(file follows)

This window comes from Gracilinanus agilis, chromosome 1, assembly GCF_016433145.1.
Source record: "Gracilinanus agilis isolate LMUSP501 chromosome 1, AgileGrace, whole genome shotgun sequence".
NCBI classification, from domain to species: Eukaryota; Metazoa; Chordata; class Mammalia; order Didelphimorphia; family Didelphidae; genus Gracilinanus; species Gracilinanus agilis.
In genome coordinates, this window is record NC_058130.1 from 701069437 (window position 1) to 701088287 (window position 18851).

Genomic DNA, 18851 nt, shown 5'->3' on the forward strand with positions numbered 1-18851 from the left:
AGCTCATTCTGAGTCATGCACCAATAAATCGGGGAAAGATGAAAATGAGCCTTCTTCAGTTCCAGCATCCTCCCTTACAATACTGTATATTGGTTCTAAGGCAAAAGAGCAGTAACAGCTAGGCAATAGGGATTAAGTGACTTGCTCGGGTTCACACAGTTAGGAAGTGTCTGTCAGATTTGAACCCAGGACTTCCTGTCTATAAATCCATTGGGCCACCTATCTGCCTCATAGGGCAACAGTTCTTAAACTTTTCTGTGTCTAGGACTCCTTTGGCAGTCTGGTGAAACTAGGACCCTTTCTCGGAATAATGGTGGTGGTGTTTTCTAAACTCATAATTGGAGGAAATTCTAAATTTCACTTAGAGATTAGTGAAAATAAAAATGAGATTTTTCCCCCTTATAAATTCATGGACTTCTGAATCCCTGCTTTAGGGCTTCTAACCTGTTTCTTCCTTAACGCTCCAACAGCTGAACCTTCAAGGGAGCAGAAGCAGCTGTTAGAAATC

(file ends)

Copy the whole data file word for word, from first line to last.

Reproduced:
This window comes from Gracilinanus agilis, chromosome 1, assembly GCF_016433145.1.
Source record: "Gracilinanus agilis isolate LMUSP501 chromosome 1, AgileGrace, whole genome shotgun sequence".
NCBI classification, from domain to species: Eukaryota; Metazoa; Chordata; class Mammalia; order Didelphimorphia; family Didelphidae; genus Gracilinanus; species Gracilinanus agilis.
In genome coordinates, this window is record NC_058130.1 from 701069437 (window position 1) to 701088287 (window position 18851).

Genomic DNA, 18851 nt, shown 5'->3' on the forward strand with positions numbered 1-18851 from the left:
AGCTCATTCTGAGTCATGCACCAATAAATCGGGGAAAGATGAAAATGAGCCTTCTTCAGTTCCAGCATCCTCCCTTACAATACTGTATATTGGTTCTAAGGCAAAAGAGCAGTAACAGCTAGGCAATAGGGATTAAGTGACTTGCTCGGGTTCACACAGTTAGGAAGTGTCTGTCAGATTTGAACCCAGGACTTCCTGTCTATAAATCCATTGGGCCACCTATCTGCCTCATAGGGCAACAGTTCTTAAACTTTTCTGTGTCTAGGACTCCTTTGGCAGTCTGGTGAAACTAGGACCCTTTCTCGGAATAATGGTGGTGGTGTTTTCTAAACTCATAATTGGAGGAAATTCTAAATTTCACTTAGAGATTAGTGAAAATAAAAATGAGATTTTTCCCCCTTATAAATTCATGGACTTCTGAATCCCTGCTTTAGGGCTTCTAACCTGTTTCTTCCTTAACGCTCCAACAGCTGAACCTTCAAGGGAGCAGAAGCAGCTGTTAGAAATC